The news that the James Bond film NO TIME DIE could’ve possibly vacated a theatrical release for a streaming launch, made a bit of noise heading into the weekend but it was virtually debunked by the start of the new week as not being a possibility. While the possibility of a streaming debut was eventually turned down as not an option, one streaming service definitely threw out an impressive number for 007 and these talks were more than just rumors.
According to “The Hollywood Reporter“, MGM did explore a licensing deal for the latest 007 movie NO TIME TO DIE, just before the film was delayed from its November 12, 2020, global release date to April 2, 2021. While “Deadline” reported this week that Netflix, Amazon, and Apple were a part of this discussion, only the latter threw out a figure. Apple reportedly offered up $350-400 million but even this figure was a non-starter for MGM. This figure seems like a pretty reasonable number for a 12-month licensing fee but MGM was reportedly looking for a number that was between $650-700 million with $800 million also possibly being thrown out as an appropriate number. The high figure ended talks between the streamer and MGM but now one has to wonder why MGM turned down the offer in hopes of something so much more lucrative?
One of the factors is the worldwide appeal of the James Bond brand. There are hopes that NO TIME TO DIE turns into a billion-dollar global hit, much 2012’s SKYFALL, which is the only film of the franchise to reach the benchmark. In the years since the release of SKYFALL, the global box office has become even more prevalent and essential to money-making prospects for studios which is why MGM has delayed NO TIME TO DIE in the wake of the global pandemic. MGM is hoping that the further they push the film, the more time there will be for things to get back to normal and they’ll be able to maintain their billion-dollar global aspirations.
There are also a lot of numbers to crunch for MGM to make a licensing agreement like this worth it for the studio. The film cost around $250 million to produce, including the tax incentives from some of the shooting locations. United Artists, co-run by Megan Ellison’s Annapurna MGM, Universal Pictures are also owned licensing fees, with the latter entity set to distribute the movie internationally. Then there are generous box office bonus deals for stars Daniel Craig, Rami Malek as well as director Cary Fukunaga and others. This is common practice with franchise releases such as this with some performers taking a bit of a pay cut upfront to get a piece of the box office profits. Craig likely didn’t take a pay cut because he is an established star of the franchise but someone like Malek likely took a deal that offered him a nice amount of what the film could make worldwide. Lastly, not included in the production costs, is the $50 million marketing spend and this is money that has been spent on a film that has been delayed twice so far.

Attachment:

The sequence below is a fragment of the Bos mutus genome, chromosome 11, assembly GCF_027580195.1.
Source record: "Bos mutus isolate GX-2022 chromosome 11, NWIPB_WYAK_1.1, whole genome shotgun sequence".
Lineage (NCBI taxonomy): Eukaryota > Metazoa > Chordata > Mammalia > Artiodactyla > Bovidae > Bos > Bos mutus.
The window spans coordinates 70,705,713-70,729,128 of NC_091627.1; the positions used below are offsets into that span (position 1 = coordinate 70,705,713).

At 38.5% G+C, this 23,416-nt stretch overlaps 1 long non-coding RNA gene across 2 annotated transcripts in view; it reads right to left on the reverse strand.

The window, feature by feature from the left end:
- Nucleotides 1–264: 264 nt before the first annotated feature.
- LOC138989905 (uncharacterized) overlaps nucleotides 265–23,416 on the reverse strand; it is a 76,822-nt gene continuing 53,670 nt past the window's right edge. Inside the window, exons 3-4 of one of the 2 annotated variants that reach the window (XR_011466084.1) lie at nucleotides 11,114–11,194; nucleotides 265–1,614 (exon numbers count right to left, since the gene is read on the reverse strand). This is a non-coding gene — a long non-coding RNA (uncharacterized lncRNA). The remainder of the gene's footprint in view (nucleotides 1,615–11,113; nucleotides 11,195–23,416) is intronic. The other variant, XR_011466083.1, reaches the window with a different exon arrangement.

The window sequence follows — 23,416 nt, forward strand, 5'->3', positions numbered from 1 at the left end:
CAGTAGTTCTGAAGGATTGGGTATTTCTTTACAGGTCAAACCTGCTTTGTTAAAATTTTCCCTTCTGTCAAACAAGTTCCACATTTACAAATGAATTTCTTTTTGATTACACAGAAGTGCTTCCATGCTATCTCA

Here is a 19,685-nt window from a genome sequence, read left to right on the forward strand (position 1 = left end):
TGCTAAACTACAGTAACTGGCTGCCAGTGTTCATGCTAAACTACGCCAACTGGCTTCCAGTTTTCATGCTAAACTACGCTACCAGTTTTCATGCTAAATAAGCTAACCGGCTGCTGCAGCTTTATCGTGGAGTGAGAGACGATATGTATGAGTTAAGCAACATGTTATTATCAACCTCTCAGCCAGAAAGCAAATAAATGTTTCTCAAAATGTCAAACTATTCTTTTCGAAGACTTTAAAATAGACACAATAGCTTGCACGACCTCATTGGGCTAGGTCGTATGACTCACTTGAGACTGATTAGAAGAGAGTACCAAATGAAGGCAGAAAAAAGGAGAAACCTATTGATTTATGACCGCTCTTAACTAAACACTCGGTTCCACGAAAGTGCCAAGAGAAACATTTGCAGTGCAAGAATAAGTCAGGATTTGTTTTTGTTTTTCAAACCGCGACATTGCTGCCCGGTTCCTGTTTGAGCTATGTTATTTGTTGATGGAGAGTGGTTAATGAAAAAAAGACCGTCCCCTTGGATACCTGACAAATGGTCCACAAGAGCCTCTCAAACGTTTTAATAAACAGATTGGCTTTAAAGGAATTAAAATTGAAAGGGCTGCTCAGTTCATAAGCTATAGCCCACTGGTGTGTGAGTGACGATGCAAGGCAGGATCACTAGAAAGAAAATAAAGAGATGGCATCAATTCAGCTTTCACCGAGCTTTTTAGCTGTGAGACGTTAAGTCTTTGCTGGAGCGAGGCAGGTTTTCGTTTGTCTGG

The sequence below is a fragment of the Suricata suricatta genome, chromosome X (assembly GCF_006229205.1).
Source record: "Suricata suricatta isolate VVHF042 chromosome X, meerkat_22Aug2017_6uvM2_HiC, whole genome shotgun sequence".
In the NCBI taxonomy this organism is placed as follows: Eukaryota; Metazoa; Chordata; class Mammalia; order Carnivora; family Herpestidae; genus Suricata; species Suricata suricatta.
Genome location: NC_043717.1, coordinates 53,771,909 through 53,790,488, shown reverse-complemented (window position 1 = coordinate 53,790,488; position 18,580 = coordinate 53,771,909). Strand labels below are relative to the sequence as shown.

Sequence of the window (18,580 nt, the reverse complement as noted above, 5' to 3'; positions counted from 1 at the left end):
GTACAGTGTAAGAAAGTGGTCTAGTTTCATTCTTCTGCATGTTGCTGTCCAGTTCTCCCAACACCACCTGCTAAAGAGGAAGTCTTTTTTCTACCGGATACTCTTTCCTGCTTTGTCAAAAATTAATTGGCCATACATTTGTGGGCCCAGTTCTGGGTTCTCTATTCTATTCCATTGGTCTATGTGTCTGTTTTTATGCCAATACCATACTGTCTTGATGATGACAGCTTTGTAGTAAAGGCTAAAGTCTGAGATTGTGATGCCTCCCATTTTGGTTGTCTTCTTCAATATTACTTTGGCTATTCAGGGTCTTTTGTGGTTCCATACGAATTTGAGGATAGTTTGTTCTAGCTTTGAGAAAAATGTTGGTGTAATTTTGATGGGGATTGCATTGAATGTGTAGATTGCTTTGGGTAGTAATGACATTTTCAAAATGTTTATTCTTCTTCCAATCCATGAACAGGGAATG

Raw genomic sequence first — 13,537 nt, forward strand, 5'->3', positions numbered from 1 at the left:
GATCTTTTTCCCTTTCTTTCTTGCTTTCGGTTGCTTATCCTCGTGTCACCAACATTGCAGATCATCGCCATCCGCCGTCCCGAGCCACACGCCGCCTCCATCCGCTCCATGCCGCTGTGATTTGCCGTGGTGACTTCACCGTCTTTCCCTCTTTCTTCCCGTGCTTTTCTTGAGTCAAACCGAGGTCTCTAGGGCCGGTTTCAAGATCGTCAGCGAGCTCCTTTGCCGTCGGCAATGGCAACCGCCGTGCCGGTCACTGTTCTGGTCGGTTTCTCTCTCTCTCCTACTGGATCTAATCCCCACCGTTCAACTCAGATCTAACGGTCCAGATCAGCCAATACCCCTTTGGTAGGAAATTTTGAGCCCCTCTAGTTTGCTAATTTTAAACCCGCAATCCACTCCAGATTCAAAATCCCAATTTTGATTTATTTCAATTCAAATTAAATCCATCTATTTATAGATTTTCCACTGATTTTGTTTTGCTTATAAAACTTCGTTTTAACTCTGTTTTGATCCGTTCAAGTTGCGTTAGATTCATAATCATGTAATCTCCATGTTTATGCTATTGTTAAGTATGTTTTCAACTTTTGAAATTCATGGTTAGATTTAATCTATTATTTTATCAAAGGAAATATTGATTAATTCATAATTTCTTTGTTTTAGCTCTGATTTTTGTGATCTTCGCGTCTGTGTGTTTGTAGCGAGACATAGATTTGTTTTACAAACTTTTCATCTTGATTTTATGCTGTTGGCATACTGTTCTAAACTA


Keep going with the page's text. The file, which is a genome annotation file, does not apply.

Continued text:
What proved to be more interesting is why other streaming services balked at MGM’s pretty high number to obtain NO TIME TO DIE. For Netflix, the fee was a nonstarter and one top executive even said that “Bond is a one-shot kill, but is it worth it? You’d be setting up a need for a Bond-like movie once a month and for $500 [million] or more, it’s not worth it. You’re better off focusing on your own originals.” As you may have noticed, that is where Netflix is putting a lot of its focus and it has paid off for them greatly with such films as 6 UNDERGROUND and EXTRACTION.
If you dive deeper, the financial expedition bets a bit dicey because of MGM’s current financial situation. “The Hollywood Reporter” also reports that MGM is accruing around $1 million in interest a month on the money it borrowed to make NO TIME TO DIE, which it won’t be able to recoup until the movie opens in theaters. Hal Vogel, CEO of Vogel Capital Research, says that “MGM is suffering. Every major distributor at this point has a pile of unreleased expensive movies. The pile grows larger by the day. These films are inventory. They are sitting there with no return on their investment. Even with low-interest rates, the interest costs are piling up. So going the streaming route is not that crazy. You’ve spent the money. And you’re not getting it back anytime soon.”
Ultimately the deal wasn’t made and it’s honestly because of a combination of factors. MGM wanted too much money and, because they only own part of Bond, it made the deal even more difficult to obtain. EON Productions, co-run by Barbara Broccoli, daughter of original Bond producer Albert “Cubby” Broccoli, owns the other half and reportedly when she learned of the talks she was against the streaming option, believing in the traditional theatrical experience for the property, even if that means more potential delays in the future.
So, what do YOU all think of this? Was MGM too greedy? Is it worth it to maintain a theatrical release for NO TIME TO DIE or is streaming the way to go, no only for this film, but for other major tentpole releases that are in a bit of limbo due to the uncertain box office climate?